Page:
Former Professor of the Public Understanding of Science at Oxford; author of “The God Delusion” and “The Greatest Show on Earth. Q:What should pastors do if they no longer hold the defining beliefs of their denomination? Do clergy have a moral obligation not to challenge the sincere faith of their parishioners? If this requires them to dissemble from the pulpit, doesn’t this create systematic hypocrisy at the center of religion? What would you want your pastor to do with his or her personal doubts or loss of faith?
At a lunch party I was placed next to a well-known female rabbi, now ennobled. She asked me, somewhat belligerently, whether I said grace when it was my turn to do so at High Table dinner in my Oxford college. “Yes,” I replied, “Out of simple good manners and respect for the medieval traditions of my college.” She attacked me for hypocrisy, and was not amused when I quoted the great philosopher A J (Freddy) Ayer, who also was quite happy to recite the grace at the same college when he chanced to be Senior Fellow: “I will not utter falsehoods”, said Freddy genially, “But I have no objection to making meaningless statements.”
Humor was lost on this rabbi, so I tried to see if a serious explanation would go over any better. “To you, Rabbi, imprecations to God are meaningful, and therefore cannot sincerely come from an atheist. To me, ‘Benedictus benedicat’ is as empty and meaningless as ‘Lord love a duck’ or ‘Stone the crows.’ Just as I don’t seriously expect anybody to respond to my words by hurling rocks at innocent corvids, so it is a matter of blissful indifference to me whether I invoke the mealtime blessings of a non-existent deity or not. Non-existent is the operative phrase. In the convivial atmosphere of a college dinner, I cheerfully take the road of good manners and refrain from calling ostentatious attention to my unbelief – an unbelief, by the way, which is shared by most of my colleagues, and they too are quite happy to fall in with tradition.” Once again, the rabbi didn’t get it.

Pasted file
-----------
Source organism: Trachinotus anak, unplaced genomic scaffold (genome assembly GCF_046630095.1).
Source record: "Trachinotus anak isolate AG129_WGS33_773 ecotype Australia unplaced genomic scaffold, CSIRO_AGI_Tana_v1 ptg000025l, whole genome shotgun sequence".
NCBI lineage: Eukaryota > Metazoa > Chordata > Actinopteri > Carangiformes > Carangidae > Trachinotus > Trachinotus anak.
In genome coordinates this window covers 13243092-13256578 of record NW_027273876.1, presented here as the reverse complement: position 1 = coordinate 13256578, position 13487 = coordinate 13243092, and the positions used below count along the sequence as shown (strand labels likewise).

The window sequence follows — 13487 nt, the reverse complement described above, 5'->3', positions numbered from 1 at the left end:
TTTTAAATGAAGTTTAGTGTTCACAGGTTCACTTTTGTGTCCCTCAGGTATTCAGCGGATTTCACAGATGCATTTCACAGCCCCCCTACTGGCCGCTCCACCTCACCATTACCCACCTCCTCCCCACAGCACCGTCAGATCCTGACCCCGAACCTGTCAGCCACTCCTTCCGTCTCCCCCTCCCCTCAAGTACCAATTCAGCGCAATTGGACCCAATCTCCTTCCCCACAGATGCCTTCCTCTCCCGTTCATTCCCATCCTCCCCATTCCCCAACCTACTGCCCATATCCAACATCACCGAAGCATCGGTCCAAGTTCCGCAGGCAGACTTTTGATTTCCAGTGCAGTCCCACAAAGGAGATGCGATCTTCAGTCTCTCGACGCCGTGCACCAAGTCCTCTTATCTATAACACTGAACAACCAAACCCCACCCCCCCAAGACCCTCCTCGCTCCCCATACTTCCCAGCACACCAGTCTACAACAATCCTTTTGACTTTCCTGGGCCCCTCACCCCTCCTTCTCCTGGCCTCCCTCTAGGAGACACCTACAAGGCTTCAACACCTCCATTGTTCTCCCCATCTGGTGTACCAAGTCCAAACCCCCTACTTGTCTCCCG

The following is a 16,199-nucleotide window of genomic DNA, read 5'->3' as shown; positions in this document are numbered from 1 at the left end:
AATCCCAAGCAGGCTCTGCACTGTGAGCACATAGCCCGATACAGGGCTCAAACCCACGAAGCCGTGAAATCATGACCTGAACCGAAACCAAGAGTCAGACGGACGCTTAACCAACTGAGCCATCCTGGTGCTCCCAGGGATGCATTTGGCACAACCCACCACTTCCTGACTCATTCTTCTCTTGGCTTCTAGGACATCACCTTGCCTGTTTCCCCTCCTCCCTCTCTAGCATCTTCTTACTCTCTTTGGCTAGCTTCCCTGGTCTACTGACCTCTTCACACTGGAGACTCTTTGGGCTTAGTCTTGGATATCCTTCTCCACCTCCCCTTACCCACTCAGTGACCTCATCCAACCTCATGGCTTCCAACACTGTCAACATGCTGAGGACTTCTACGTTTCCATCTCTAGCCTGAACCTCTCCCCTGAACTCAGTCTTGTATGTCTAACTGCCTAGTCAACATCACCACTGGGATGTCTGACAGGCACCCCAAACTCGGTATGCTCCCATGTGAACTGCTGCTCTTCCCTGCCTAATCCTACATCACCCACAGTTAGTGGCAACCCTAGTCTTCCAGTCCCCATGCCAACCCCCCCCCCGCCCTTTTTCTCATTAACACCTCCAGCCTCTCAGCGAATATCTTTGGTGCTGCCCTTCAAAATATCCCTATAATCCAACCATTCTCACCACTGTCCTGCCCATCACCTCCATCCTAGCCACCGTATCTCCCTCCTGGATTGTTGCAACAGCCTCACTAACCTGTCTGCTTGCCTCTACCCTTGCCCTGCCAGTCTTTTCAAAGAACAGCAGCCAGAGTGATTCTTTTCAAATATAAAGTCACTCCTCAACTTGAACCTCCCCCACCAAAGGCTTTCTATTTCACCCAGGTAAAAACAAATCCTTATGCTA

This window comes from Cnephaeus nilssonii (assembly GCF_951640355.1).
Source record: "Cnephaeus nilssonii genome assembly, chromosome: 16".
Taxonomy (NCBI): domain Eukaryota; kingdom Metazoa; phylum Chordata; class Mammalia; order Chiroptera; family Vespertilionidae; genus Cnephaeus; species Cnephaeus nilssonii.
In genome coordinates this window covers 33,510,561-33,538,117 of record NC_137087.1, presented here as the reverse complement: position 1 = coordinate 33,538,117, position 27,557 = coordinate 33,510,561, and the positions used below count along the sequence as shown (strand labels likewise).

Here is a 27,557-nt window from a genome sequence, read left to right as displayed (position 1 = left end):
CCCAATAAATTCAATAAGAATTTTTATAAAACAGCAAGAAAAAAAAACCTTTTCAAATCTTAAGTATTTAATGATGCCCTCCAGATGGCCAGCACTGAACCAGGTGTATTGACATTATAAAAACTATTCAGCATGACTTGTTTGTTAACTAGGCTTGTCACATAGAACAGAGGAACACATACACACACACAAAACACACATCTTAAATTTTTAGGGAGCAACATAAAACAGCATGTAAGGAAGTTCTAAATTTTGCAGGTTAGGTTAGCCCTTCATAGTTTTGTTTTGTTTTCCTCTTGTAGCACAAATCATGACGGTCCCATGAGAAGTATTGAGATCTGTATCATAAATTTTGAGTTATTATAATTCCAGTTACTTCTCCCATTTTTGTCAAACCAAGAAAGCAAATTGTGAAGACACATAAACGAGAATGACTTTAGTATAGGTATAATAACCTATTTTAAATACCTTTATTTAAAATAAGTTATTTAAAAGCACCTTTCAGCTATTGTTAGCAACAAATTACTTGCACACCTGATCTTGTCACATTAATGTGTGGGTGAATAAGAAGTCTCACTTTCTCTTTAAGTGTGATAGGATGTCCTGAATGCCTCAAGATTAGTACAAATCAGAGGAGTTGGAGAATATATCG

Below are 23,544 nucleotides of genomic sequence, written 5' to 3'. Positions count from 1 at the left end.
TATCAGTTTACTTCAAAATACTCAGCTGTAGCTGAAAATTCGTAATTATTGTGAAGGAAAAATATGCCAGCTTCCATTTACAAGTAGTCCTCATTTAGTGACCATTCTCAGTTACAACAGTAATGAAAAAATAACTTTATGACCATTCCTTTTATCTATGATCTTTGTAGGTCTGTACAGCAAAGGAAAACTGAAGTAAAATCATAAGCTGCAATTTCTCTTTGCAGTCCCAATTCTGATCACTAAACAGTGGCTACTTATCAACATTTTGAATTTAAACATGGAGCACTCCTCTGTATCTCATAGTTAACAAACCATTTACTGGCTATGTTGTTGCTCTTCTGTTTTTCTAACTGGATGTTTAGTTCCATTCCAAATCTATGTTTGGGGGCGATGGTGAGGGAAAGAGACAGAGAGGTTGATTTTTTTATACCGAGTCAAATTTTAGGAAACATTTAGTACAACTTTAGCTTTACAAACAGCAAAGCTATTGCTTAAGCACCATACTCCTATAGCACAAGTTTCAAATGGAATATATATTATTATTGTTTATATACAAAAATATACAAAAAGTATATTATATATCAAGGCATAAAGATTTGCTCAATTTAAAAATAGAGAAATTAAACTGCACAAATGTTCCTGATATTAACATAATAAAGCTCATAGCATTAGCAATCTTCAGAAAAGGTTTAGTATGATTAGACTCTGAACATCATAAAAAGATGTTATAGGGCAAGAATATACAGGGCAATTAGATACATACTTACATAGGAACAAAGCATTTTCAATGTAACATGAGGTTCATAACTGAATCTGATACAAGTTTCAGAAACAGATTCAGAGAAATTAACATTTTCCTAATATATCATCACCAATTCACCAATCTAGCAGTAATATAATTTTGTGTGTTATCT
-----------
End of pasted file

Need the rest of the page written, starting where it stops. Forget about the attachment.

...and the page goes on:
On the face of it, the disillusioned clergymen who form the subject of Dan Dennett’s and Linda La Scola’s study are less immune to the charge of hypocrisy. They are professionals, who accept a salary for preaching Christianity to a trusting flock. And what is true of atheist clergymen is scarcely less true of those who shelter behind Karen Armstrong-type apophatuousness, or ‘ground of all being’ obscurantism. That won’t wash, for the simple reason that it wouldn’t wash with the parishioners. To the trusting congregation, Karen Armstrong would be nothing more than a dishonest atheist, and who could disagree? You can just imagine the shocked bewilderment that would greet a ‘ground of all being’ theologian, if he tried that on with churchgoers who actually believe that Jesus was born of a virgin, walked on water, and died for their sins.
These dissembling pastors might therefore be accused of betraying a trust when they continue, Sunday after Sunday, to get up in the pulpit and bemuse churchgoers who take seriously the words that the clergyman himself does not – and yet continues to speak. Are they not grievously culpable for deceiving their congregation and accepting a salary for doing so?
No, their personal predicament warrants more sympathy than that. They know no other way of making a living. They stand to lose friends, family, and their respected place in the community, as well as salary and pension. All the more praise to Dan Barker, who had the courage to throw over the whole nonsensical enterprise and jointly found the admirable Freedom from Religion Foundation. But even Dan preached on for a year before taking the plunge.
As Dennett and La Scola mention, one of the things I would consider doing, if my charitable foundation managed to raise enough money, would be to endow retraining scholarships for clergymen who have lost their faith. Perhaps they could retrain as counselors, teachers, policemen – or even join the hallowed profession of carpenter?
The singular predicament of these men (and women) opens yet another window on the uniquely ridiculous nature of religious belief. What other career, apart from that of clergyman, can be so catastrophically ruined by a change of opinion, brought about by reading, say, or conversation? Does a doctor lose faith in medicine and have to resign his practice? Does a farmer lose faith in agriculture and have to give up, not just his farm but his wife and the goodwill of his entire community? In all areas except religion, we believe what we believe as a result of evidence. If new evidence comes in, we may change our beliefs. When decisive evidence for the Big Bang theory of the universe came to hand, astronomers who had previously espoused the Steady State Theory changed their minds: reluctantly in some cases, graciously in others. But the change didn’t tear their lives or their marriages apart, did not estrange them from their parents or their children. Only religion has the malign power to do that. Only religion is capable of making a mere change of mind a livelihood-threatening catastrophe, whose very contemplation demands grave courage. Yet another respect in which religion poisons everything.
BY RICHARD DAWKINS | MARCH 20, 2010; 6:51 AM ET
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